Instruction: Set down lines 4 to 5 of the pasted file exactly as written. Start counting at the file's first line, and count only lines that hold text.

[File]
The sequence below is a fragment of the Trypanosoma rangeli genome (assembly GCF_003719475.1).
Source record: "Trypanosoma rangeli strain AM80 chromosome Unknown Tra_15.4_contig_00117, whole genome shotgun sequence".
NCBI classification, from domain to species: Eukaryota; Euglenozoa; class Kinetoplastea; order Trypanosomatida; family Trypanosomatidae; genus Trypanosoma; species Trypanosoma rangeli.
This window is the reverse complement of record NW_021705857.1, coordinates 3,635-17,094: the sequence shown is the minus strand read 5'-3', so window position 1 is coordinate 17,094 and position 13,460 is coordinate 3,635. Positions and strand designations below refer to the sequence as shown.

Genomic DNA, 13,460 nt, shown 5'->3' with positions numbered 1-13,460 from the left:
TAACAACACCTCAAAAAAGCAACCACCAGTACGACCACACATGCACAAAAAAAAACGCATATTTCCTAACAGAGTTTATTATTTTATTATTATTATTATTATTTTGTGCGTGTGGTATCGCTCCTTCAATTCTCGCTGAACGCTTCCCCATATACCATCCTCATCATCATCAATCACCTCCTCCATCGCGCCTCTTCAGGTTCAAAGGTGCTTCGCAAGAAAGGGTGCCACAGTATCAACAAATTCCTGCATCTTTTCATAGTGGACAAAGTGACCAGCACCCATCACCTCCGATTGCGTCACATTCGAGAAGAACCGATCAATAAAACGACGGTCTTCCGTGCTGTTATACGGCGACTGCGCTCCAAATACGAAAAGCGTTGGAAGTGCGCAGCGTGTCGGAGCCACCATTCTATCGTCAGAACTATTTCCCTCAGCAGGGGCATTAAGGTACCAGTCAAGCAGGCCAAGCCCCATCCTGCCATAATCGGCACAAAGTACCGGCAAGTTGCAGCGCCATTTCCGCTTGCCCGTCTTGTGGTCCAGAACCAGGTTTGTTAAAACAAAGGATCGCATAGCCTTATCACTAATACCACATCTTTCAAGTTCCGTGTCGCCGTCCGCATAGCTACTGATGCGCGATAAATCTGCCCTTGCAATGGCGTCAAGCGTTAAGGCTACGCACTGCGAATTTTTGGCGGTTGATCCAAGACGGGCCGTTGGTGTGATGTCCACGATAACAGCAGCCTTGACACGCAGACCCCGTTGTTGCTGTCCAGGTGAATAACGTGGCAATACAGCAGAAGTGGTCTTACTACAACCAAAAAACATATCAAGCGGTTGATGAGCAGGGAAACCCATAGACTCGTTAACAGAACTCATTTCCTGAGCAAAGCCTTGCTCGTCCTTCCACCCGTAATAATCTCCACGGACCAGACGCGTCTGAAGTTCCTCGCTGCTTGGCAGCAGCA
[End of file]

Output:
This window is the reverse complement of record NW_021705857.1, coordinates 3,635-17,094: the sequence shown is the minus strand read 5'-3', so window position 1 is coordinate 17,094 and position 13,460 is coordinate 3,635. Positions and strand designations below refer to the sequence as shown.

Genomic DNA, 13,460 nt, shown 5'->3' with positions numbered 1-13,460 from the left: